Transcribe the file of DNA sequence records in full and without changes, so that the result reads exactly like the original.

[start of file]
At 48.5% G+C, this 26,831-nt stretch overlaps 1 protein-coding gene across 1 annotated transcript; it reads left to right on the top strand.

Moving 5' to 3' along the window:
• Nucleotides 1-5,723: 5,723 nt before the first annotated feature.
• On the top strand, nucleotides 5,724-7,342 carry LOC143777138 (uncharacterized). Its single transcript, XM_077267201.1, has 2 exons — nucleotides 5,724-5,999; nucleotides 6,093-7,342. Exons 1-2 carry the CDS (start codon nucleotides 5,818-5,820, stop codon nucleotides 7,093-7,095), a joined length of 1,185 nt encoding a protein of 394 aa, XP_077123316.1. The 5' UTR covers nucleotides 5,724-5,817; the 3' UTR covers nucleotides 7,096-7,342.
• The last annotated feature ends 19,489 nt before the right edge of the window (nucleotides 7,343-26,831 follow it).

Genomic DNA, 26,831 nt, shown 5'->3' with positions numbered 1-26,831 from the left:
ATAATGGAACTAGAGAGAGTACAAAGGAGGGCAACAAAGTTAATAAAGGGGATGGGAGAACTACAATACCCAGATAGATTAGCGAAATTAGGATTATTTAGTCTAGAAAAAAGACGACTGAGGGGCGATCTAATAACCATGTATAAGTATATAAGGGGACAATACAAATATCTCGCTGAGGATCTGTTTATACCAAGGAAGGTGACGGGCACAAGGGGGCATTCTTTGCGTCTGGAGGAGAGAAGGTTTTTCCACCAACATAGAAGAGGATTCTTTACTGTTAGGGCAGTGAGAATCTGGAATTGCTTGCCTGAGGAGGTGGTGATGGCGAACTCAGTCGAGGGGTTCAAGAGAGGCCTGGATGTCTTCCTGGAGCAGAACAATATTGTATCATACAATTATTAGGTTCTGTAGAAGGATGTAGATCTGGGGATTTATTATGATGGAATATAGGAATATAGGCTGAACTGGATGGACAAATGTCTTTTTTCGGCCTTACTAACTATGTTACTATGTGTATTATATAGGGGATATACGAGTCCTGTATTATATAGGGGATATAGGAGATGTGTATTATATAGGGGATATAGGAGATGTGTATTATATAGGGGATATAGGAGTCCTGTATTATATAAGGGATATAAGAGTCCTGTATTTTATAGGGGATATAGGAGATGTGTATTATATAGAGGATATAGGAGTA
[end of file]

At 48.5% G+C, this 26,831-nt stretch overlaps 1 protein-coding gene across 1 annotated transcript; it reads left to right on the top strand.

Moving 5' to 3' along the window:
• Nucleotides 1-5,723: 5,723 nt before the first annotated feature.
• On the top strand, nucleotides 5,724-7,342 carry LOC143777138 (uncharacterized). Its single transcript, XM_077267201.1, has 2 exons — nucleotides 5,724-5,999; nucleotides 6,093-7,342. Exons 1-2 carry the CDS (start codon nucleotides 5,818-5,820, stop codon nucleotides 7,093-7,095), a joined length of 1,185 nt encoding a protein of 394 aa, XP_077123316.1. The 5' UTR covers nucleotides 5,724-5,817; the 3' UTR covers nucleotides 7,096-7,342.
• The last annotated feature ends 19,489 nt before the right edge of the window (nucleotides 7,343-26,831 follow it).

Genomic DNA, 26,831 nt, shown 5'->3' with positions numbered 1-26,831 from the left:
ATAATGGAACTAGAGAGAGTACAAAGGAGGGCAACAAAGTTAATAAAGGGGATGGGAGAACTACAATACCCAGATAGATTAGCGAAATTAGGATTATTTAGTCTAGAAAAAAGACGACTGAGGGGCGATCTAATAACCATGTATAAGTATATAAGGGGACAATACAAATATCTCGCTGAGGATCTGTTTATACCAAGGAAGGTGACGGGCACAAGGGGGCATTCTTTGCGTCTGGAGGAGAGAAGGTTTTTCCACCAACATAGAAGAGGATTCTTTACTGTTAGGGCAGTGAGAATCTGGAATTGCTTGCCTGAGGAGGTGGTGATGGCGAACTCAGTCGAGGGGTTCAAGAGAGGCCTGGATGTCTTCCTGGAGCAGAACAATATTGTATCATACAATTATTAGGTTCTGTAGAAGGATGTAGATCTGGGGATTTATTATGATGGAATATAGGAATATAGGCTGAACTGGATGGACAAATGTCTTTTTTCGGCCTTACTAACTATGTTACTATGTGTATTATATAGGGGATATACGAGTCCTGTATTATATAGGGGATATAGGAGATGTGTATTATATAGGGGATATAGGAGATGTGTATTATATAGGGGATATAGGAGTCCTGTATTATATAAGGGATATAAGAGTCCTGTATTTTATAGGGGATATAGGAGATGTGTATTATATAGAGGATATAGGAGTA